The American Physical Society, a leading scientific and research organization, had observed in an April 29 statement that how the missile defense handles countermeasures is a "key factor" in whether the system will work. While not taking a position on NMD itself, the society described the program tests to date as "far short of those required to provide confidence in the 'technical feasibility' called for in last year's NMD deployment legislation." Clinton signed legislation on July 22, 1999, that declared it U.S. policy to deploy an "effective" missile defense "as soon as is technologically possible."


International Support Weak

During a visit to Washington, Javier Solana, the secretary-general of the Council of the European Union and former NATO secretary-general, reiterated May 1 that Europeans worry that U.S. NMD plans could lead to a decoupling of U.S. and European security. He also counseled Washington to proceed with its anti-missile plans in a way that does not strain relations with Russia and create a "major crisis."

In separate Washington visits, German Foreign Minister Joschka Fischer and French Foreign Minister Hubert Vedrine said U.S. decision-makers must take European concerns into account. Both ministers called on the United States to consider the impact NMD deployment could have on future arms reductions. Vedrine, who also questioned the threat driving U.S. defense plans, added that he knew concerns about the global effects of NMD were not "a specifically French point of view."

While Vedrine and Fischer stopped short of voicing outright opposition to U.S. NMD plans, Canadian Foreign Minister Lloyd Axworthy and Swedish Foreign Minister Anna Lindh urged Washington to "refrain from deciding on a new missile defense system" in an editorial published in Europe.

Despite continued U.S. disavowals that the system is aimed at China, which has only some 20 ICBMs able to strike the entire United States, Beijing repeated its concerns with U.S. NMD plans and implied the system could provoke a Chinese force buildup. A senior State Department official, noting that the proposed U.S. missile shield would defend only against a small number of missiles, said May 11 that regardless of U.S. NMD plans, Washington suspected Chinese nuclear forces would "expand in a way that would make this system less threatening to China."

The U.S. intelligence community is preparing a report on the international implications of a U.S. missile defense deployment that reportedly warns the shield could spur missile buildups by China, India, and Pakistan and increase global missile proliferation. Scheduled for delivery to the White House in June, the report will likely build on a September 1999 National Intelligence Estimate that warned missile defenses would prompt countries developing missiles to respond by "deploying larger forces, penetration aids and countermeasures."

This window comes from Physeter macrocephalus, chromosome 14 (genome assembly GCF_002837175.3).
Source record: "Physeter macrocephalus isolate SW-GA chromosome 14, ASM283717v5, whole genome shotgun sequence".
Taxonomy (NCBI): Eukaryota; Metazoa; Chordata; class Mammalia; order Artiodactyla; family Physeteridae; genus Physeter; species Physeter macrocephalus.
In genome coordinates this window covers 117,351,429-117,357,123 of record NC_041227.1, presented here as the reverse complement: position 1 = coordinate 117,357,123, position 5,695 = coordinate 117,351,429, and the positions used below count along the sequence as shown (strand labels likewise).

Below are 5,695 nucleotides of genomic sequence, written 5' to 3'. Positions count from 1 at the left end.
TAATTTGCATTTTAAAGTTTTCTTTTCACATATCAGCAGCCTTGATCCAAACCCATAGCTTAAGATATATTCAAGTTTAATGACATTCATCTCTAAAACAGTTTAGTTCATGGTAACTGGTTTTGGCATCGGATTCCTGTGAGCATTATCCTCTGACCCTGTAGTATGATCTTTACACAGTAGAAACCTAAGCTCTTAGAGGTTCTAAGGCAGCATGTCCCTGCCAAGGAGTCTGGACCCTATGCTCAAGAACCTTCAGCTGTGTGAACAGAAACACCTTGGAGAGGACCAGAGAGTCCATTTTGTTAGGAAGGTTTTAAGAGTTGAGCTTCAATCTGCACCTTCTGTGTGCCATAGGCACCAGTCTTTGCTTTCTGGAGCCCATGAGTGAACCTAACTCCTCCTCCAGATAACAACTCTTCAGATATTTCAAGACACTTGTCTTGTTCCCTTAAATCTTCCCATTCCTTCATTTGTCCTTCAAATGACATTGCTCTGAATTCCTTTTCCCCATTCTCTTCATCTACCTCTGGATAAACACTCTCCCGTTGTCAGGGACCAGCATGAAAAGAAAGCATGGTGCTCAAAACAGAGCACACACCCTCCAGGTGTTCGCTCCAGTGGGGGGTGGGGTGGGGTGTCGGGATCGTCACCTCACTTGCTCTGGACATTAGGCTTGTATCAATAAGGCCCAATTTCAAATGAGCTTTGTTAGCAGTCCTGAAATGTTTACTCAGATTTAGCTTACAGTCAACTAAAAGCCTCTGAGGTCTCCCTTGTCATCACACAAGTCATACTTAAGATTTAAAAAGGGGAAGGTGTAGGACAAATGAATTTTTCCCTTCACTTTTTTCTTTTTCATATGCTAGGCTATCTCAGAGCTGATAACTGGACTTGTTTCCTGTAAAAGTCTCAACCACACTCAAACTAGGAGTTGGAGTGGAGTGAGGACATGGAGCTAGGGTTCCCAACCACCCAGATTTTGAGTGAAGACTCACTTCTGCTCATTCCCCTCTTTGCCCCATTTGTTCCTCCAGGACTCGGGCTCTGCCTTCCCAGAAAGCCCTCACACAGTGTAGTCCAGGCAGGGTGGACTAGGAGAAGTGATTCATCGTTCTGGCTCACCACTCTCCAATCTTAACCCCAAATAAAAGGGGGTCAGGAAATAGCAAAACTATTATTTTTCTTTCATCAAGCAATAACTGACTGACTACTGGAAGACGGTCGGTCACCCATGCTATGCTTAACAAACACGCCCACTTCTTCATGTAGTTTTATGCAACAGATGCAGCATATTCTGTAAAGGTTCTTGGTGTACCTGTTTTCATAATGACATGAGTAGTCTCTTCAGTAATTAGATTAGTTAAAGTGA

U.S. diplomacy in winning overseas acceptance of its NMD has primarily focused on gaining Russian agreement to amend the 1972 ABM Treaty, which prohibits missile defenses capable of protecting a country's entire territory from strategic ballistic missile attack. Throughout May, high-level Russian officials, including Foreign Minister Igor Ivanov, reaffirmed Russian objections to amending the treaty and warned Washington that its unilateral withdrawal from the accord, which would require six-months notice, would lead to Russian withdrawal from other arms control agreements.

Confronting continued steadfast Russian opposition to its NMD plans, U.S. officials downplayed prospects for Clinton and Russian President Vladimir Putin to arrive at an ABM agreement during their June 3-5 summit in Moscow. U.S. National Security Adviser Samuel Berger said May 25 that he had no expectation the ABM issue would be resolved but that the summit would provide a good opportunity for exchanging views on the problem. A day later, Secretary of State Madeleine Albright simply described U.S. and Russian differences as being "too wide" for the issue to be resolved now.

In deciding later this year whether to deploy the missile defense, Clinton has repeatedly said his decision will rest on four criteria: the system's technological readiness, the maturity of the threat, cost, and arms control considerations.